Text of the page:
Every day, many Americans wake up and contemplate how to keep a roof over their head, pay bills and ensure they feed themselves and their families. Such a mode of thinking is more common in 2020 when COVID-19 dominates every headline. Americans are praying for themselves, their families, their friends and the nation, which is stricken w COVID-19, and growing debates over racial justice in America. In many ways, Americans are living on a prayer. And in some ways, Bon Jovi returns to answer it.
Bon Jovi became a household name in the ’80s with anthemic songs like “Living on a Prayer,” “Wanted Dead or Alive,” “Bad Medicine,” “You Give Love a Bad Name” and many more. However, in “2020,” Bon Jovi does not harken back to an already cemented legacy but instead addresses topics bigger than themselves that affect America. The band does so with a surprising amount of style and old-school American flair reminiscent of Bruce Springsteen. In many ways, “2020” is something of a miracle album, reflecting today’s turmoil and using it to form Bon Jovi’s strongest work in years.
Perhaps the best part about the album stylistically is that it does not try to adapt to a changing rock atmosphere but remains faithful to the sound Bon Jovi pioneered in the ’80s. Fans are sure to be grateful for this choice. Songs like “Limitless,” “Story Of Love” and “Blood In The Water” all stick to the formula that made Bon Jovi chart crushers in the ’80s — they are high in spirit, conviction and passion. As the years pass by for many bands, it is hard to maintain this level of passion, which eventually leads to fading relevance, sub-par albums and diminishing returns in terms of content. However, in these songs, the band sounds more energized than in prior releases from the 2000s and onwards.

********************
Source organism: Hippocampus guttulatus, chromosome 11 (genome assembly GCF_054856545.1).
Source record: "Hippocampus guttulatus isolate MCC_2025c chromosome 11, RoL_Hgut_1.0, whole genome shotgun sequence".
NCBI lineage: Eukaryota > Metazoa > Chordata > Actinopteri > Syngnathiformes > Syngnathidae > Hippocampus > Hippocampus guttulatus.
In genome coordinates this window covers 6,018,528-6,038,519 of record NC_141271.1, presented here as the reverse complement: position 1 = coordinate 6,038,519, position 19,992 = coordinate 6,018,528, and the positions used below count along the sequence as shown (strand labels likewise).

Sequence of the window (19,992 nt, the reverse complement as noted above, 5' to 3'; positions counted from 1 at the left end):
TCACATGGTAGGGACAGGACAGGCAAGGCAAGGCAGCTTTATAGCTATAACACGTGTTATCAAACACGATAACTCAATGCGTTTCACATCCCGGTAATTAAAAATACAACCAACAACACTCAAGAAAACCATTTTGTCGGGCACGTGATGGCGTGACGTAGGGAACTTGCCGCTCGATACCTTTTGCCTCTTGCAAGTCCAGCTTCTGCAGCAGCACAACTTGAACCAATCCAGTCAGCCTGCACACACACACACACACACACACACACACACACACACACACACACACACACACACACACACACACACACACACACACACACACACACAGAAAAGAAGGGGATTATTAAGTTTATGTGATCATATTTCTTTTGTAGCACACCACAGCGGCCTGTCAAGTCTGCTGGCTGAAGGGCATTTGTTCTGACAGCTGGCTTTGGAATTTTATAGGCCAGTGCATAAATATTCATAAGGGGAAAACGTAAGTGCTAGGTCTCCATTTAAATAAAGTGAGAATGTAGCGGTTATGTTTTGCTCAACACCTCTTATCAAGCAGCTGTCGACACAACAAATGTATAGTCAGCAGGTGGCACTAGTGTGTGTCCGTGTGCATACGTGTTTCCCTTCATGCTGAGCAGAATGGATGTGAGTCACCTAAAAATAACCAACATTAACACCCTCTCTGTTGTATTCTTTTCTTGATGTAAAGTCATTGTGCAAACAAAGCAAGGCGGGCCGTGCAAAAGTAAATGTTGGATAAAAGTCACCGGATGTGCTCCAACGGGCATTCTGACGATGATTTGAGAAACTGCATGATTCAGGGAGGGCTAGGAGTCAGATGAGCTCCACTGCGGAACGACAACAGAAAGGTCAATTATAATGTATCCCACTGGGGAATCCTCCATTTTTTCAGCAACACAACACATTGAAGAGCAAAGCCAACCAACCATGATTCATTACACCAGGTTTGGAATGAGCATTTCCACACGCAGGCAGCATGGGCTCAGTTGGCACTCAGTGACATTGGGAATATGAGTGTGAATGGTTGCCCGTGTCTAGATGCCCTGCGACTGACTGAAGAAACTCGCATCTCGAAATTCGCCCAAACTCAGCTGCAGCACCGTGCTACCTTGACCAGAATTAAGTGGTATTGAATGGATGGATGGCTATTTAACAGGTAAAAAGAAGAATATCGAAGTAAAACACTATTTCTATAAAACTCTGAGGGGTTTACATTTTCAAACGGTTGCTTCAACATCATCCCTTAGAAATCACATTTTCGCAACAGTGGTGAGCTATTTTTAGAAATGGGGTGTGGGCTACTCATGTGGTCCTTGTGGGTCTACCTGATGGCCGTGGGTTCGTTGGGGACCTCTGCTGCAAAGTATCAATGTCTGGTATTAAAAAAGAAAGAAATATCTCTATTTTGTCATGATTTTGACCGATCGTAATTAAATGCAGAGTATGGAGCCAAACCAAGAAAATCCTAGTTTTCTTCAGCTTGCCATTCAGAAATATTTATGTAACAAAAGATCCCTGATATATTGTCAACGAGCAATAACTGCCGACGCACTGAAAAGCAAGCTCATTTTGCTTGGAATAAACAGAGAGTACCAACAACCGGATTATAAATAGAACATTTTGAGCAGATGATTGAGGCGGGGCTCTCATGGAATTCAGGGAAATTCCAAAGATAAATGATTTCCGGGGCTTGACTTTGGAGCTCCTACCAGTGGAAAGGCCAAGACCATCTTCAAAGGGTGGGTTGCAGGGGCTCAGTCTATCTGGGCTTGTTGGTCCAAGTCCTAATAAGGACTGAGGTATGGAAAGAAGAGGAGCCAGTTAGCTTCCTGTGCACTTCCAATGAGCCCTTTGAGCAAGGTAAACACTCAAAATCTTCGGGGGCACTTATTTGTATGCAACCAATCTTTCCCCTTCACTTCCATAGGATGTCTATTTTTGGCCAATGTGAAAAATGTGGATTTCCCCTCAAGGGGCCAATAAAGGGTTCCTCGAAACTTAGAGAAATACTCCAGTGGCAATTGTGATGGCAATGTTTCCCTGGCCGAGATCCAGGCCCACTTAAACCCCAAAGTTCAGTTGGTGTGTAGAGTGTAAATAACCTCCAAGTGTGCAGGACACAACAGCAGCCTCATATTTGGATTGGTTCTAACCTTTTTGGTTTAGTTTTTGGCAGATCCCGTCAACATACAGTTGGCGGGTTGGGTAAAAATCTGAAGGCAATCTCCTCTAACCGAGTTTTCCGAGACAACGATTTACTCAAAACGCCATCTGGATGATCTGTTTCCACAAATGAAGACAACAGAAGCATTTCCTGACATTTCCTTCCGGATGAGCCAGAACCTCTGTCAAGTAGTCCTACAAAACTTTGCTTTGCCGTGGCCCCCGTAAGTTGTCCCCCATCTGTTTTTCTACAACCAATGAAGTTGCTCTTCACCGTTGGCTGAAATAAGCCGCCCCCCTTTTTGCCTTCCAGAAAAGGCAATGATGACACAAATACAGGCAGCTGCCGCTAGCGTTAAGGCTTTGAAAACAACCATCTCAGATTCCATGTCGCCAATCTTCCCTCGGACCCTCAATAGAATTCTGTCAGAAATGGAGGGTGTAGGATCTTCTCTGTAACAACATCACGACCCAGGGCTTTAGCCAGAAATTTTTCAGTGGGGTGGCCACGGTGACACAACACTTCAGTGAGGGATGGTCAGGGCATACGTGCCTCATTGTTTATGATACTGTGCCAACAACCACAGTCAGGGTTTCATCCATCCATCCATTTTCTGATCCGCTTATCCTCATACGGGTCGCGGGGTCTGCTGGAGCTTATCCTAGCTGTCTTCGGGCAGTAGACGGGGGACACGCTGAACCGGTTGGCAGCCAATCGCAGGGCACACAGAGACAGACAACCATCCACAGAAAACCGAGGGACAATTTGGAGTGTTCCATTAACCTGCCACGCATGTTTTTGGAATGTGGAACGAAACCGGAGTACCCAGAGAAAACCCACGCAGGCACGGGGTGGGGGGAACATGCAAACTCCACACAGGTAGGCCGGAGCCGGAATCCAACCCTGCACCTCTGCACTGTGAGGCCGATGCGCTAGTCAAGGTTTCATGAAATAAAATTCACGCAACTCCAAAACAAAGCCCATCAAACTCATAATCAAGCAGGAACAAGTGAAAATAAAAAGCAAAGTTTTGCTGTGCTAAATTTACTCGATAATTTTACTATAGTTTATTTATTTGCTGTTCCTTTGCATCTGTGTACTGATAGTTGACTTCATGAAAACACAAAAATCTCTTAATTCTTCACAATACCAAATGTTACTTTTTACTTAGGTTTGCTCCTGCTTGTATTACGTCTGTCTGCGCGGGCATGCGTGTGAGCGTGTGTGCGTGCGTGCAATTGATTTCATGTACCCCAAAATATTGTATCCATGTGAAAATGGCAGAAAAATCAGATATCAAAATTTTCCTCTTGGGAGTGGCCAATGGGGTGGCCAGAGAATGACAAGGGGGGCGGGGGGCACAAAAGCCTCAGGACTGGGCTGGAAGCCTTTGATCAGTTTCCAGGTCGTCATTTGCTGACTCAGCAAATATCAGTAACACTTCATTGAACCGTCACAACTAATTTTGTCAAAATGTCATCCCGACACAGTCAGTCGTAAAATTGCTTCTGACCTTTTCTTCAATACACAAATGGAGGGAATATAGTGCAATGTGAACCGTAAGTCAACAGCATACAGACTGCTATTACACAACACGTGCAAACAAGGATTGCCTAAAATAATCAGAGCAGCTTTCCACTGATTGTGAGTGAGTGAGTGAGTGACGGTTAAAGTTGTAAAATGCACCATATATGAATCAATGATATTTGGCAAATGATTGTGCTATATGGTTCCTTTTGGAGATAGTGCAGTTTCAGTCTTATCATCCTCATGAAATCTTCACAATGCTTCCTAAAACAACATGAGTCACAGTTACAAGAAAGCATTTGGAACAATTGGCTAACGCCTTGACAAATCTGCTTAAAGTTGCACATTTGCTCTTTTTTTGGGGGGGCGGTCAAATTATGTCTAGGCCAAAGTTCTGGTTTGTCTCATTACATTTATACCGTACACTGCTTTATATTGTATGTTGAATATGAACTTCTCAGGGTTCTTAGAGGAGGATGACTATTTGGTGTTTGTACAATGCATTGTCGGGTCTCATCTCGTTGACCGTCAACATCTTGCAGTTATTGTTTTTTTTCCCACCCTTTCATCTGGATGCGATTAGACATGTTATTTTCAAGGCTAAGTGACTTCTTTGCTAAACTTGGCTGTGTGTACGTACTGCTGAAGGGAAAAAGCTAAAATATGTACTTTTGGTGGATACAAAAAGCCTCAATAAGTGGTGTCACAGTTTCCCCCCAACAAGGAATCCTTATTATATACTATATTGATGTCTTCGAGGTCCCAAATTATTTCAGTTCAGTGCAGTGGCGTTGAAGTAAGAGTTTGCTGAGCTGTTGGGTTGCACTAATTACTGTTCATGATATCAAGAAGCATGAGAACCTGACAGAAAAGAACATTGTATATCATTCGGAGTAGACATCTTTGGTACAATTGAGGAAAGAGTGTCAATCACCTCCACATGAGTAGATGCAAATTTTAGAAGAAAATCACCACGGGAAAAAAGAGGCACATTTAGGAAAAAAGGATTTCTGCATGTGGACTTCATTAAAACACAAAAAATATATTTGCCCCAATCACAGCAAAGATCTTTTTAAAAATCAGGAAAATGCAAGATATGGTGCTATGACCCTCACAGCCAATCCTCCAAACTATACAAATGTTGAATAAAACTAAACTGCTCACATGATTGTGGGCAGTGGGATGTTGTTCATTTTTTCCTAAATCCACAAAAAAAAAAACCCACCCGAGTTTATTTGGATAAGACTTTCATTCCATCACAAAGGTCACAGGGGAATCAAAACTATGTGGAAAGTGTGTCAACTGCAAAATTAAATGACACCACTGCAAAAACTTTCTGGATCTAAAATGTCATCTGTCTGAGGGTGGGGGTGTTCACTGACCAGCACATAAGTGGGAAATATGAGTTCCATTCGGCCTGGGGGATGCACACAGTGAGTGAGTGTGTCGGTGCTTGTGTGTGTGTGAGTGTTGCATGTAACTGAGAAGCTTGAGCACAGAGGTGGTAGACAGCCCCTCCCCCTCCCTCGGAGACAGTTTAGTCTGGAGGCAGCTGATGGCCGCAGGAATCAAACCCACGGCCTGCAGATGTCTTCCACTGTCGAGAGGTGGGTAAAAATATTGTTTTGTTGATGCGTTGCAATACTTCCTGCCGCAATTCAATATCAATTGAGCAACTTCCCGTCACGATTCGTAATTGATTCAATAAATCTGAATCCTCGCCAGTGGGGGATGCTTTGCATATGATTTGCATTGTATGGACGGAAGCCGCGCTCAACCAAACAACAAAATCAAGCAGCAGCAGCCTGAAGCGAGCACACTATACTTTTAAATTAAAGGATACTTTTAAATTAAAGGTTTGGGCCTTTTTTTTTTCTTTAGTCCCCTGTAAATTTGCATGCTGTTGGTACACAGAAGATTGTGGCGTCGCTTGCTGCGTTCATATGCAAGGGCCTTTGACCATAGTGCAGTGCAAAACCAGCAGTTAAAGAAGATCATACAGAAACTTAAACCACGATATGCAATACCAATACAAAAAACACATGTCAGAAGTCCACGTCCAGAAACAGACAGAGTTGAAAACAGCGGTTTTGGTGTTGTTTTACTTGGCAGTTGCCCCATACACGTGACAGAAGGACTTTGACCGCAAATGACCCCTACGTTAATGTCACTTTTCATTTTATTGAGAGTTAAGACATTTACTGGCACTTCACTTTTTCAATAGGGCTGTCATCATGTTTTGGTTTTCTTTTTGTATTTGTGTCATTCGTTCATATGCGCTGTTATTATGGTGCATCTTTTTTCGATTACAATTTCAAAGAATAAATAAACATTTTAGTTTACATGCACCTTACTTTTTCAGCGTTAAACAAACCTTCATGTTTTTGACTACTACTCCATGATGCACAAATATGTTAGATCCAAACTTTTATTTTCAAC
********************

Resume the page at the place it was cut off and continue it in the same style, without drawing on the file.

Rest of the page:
Perhaps what keeps Bon Jovi so motivated and impassioned are the circumstances addressed in the album. Bon Jovi pulls no punches in “2020” as the band discusses the effects of the pandemic on the American way of life, calling on people to help one another on “Do What You Can.” The band also addresses mass shootings on “Lower The Flag” and the death of George Floyd on “American Reckoning.” When Jon sings, “God damn those eight long minutes / Lying face-down in cuffs on the ground / Bystanders pleaded for mercy / As one cop shoved a kid in the crowd / When did a judge and a jury / Become a badge and a knee / on the streets?” it forces listeners to soberly reflect on where we stand as a nation. These profound moments on “2020” show that Bon Jovi no longer cares about making head-bangers but rather using their platform to send a greater message. “2020” sent this message and it deserves to be read.
“Limitless” is a highlight on the album, giving old-school fans what they want: ’80s Bon Jovi with fist-pumping conviction and energy. Jon delivers with pumping drums, a sly guitar and spirited vocals when he sings, “Wake up everybody wake up / Here we go, it’s just another day / Another buzz another beep / Scrub your face and brush your teeth.” This opening track wakes listeners who may have slept on Bon Jovi for many years. However, Bon Jovi does more than wake listeners up; it drags them out of bed and gets them excited for what is a surprisingly smooth ride from the band’s 15th album.
However, if there is a pandemic anthem, “Do What You Can” is it. The song epitomizes life in the pandemic with lyrics like, “The chicken farm from Arkansas / Brought workers PPE / Not before 500 more / Had succumbed to this disease / Honest men and honest women / Working for an honest wage / I got a hundred point one fever / And we still got bills to pay.”
Bon Jovi has returned with an album high in purpose, and it sounds like the band is just getting started on its comeback. With “2020,” they’re halfway there.